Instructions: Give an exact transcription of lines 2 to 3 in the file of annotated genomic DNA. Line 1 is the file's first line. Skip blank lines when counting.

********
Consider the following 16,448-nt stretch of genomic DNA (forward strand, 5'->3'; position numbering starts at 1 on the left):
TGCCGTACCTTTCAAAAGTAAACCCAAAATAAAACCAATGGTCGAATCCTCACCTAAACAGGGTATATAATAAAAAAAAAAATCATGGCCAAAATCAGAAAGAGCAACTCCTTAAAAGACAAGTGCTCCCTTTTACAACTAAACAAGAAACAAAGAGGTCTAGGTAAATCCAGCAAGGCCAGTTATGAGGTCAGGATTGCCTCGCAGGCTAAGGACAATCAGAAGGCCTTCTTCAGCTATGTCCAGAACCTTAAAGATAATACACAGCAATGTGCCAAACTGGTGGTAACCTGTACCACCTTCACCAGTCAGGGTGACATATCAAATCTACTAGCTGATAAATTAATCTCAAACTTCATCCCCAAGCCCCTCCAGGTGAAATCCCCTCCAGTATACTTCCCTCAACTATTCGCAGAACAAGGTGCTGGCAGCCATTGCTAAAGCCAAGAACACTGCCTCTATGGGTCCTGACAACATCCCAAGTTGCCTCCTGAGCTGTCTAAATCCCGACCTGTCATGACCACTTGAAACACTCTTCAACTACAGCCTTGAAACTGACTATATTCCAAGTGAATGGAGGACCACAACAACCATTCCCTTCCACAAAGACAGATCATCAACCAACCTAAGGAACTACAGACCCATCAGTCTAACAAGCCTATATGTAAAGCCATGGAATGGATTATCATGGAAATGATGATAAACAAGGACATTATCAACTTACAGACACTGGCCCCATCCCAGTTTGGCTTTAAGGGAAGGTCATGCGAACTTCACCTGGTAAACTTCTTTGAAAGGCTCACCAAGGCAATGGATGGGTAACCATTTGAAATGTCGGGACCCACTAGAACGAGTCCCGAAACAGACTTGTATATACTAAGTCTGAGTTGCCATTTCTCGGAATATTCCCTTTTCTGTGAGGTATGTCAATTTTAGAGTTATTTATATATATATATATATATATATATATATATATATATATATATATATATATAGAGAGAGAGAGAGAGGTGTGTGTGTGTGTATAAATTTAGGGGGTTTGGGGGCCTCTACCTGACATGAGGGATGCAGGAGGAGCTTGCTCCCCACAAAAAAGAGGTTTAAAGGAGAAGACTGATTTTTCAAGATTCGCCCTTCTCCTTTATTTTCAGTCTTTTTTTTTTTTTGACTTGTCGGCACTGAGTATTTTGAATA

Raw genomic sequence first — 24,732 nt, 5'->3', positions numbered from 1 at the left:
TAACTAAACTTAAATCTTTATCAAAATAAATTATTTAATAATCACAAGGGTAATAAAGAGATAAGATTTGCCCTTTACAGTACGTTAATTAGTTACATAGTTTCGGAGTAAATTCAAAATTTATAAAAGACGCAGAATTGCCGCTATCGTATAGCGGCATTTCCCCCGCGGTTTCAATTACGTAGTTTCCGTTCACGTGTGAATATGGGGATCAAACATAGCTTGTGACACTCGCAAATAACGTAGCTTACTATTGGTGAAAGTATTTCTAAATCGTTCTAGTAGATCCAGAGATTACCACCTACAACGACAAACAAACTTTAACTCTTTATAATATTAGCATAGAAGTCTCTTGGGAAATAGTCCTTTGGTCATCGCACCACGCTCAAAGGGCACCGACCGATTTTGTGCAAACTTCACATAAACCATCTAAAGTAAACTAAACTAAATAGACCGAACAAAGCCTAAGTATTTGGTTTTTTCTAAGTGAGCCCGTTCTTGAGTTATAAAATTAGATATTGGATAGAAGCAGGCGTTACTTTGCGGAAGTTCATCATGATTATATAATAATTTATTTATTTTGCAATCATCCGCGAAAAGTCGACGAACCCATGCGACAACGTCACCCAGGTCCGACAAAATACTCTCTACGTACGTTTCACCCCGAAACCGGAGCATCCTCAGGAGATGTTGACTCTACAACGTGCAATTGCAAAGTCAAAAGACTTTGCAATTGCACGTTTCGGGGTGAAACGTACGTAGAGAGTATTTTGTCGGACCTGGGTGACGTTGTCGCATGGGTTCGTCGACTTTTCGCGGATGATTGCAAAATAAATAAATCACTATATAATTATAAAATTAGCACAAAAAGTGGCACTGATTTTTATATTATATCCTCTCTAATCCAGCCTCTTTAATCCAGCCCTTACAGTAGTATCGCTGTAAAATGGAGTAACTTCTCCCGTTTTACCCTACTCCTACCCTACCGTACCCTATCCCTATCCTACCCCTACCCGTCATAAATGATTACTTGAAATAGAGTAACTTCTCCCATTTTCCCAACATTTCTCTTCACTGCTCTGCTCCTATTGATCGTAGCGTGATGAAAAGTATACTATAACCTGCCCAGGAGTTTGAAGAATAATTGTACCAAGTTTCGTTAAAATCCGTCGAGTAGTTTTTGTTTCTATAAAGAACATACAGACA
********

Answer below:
TGCCGTACCTTTCAAAAGTAAACCCAAAATAAAACCAATGGTCGAATCCTCACCTAAACAGGGTATATAATAAAAAAAAAAATCATGGCCAAAATCAGAAAGAGCAACTCCTTAAAAGACAAGTGCTCCCTTTTACAACTAAACAAGAAACAAAGAGGTCTAGGTAAATCCAGCAAGGCCAGTTATGAGGTCAGGATTGCCTCGCAGGCTAAGGACAATCAGAAGGCCTTCTTCAGCTATGTCCAGAACCTTAAAGATAATACACAGCAATGTGCCAAACTGGTGGTAACCTGTACCACCTTCACCAGTCAGGGTGACATATCAAATCTACTAGCTGATAAATTAATCTCAAACTTCATCCCCAAGCCCCTCCAGGTGAAATCCCCTCCAGTATACTTCCCTCAACTATTCGCAGAACAAGGTGCTGGCAGCCATTGCTAAAGCCAAGAACACTGCCTCTATGGGTCCTGACAACATCCCAAGTTGCCTCCTGAGCTGTCTAAATCCCGACCTGTCATGACCACTTGAAACACTCTTCAACTACAGCCTTGAAACTGACTATATTCCAAGTGAATGGAGGACCACAACAACCATTCCCTTCCACAAAGACAGATCATCAACCAACCTAAGGAACTACAGACCCATCAGTCTAACAAGCCTATATGTAAAGCCATGGAATGGATTATCATGGAAATGATGATAAACAAGGACATTATCAACTTACAGACACTGGCCCCATCCCAGTTTGGCTTTAAGGGAAGGTCATGCGAACTTCACCTGGTAAACTTCTTTGAAAGGCTCACCAAGGCAATGGATGGGTAACCATTTGAAATGTCGGGACCCACTAGAACGAGTCCCGAAACAGACTTGTATATACTAAGTCTGAGTTGCCATTTCTCGGAATATTCCCTTTTCTGTGAGGTATGTCAATTTTAGAGTTATTTATATATATATATATATATATATATATATATATATATATATATATATATATAGAGAGAGAGAGAGAGGTGTGTGTGTGTGTATAAATTTAGGGGGTTTGGGGGCCTCTACCTGACATGAGGGATGCAGGAGGAGCTTGCTCCCCACAAAAAAGAGGTTTAAAGGAGAAGACTGATTTTTCAAGATTCGCCCTTCTCCTTTATTTTCAGTCTTTTTTTTTTTTTGACTTGTCGGCACTGAGTATTTTGAATA

Raw genomic sequence first — 24,732 nt, 5'->3', positions numbered from 1 at the left: